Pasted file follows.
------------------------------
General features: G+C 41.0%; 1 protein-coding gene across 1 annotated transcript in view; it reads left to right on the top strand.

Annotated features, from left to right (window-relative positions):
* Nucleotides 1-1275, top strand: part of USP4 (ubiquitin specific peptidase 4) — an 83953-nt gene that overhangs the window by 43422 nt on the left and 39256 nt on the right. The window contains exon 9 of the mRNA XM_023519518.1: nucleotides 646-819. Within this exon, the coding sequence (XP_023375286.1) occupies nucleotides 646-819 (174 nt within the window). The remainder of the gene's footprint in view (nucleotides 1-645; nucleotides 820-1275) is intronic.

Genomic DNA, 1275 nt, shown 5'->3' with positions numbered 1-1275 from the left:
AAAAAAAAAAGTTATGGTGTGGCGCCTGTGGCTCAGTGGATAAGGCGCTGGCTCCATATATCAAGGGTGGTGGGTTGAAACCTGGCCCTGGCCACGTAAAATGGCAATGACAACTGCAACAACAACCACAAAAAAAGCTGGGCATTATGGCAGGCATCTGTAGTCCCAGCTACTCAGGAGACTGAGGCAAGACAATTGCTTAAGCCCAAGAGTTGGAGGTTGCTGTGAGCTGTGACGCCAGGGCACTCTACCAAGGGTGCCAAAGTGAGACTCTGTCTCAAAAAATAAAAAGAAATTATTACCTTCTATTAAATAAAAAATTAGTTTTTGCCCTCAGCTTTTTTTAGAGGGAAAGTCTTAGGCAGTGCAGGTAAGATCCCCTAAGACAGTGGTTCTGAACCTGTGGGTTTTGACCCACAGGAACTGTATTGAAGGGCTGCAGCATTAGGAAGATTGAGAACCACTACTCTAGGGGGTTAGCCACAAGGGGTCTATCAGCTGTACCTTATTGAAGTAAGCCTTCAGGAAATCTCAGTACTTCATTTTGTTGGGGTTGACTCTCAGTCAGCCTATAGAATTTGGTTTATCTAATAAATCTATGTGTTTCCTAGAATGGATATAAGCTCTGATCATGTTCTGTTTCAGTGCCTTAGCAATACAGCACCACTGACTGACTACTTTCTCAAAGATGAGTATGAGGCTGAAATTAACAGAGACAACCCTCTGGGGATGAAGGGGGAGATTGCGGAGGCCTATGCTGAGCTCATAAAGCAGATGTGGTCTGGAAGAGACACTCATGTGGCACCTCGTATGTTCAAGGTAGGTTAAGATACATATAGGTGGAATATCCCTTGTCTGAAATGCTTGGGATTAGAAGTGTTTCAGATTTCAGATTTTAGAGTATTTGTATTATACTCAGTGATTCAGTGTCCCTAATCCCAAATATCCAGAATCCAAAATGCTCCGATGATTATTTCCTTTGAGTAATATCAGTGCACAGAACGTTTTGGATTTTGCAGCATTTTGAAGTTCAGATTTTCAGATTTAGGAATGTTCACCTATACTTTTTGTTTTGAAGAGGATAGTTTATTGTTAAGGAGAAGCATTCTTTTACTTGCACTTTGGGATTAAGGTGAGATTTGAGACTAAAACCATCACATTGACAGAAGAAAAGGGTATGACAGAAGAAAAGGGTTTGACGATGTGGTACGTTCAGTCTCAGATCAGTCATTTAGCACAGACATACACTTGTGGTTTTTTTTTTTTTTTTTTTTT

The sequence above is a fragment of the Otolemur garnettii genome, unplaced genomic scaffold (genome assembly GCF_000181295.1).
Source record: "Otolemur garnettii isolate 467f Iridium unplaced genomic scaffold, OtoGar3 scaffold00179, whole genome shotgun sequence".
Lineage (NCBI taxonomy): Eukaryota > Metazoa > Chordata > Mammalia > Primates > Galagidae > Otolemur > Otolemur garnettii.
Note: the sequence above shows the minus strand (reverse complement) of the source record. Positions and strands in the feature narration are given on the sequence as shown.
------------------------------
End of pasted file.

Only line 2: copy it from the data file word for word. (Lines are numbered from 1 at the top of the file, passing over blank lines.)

Annotated features, from left to right (window-relative positions):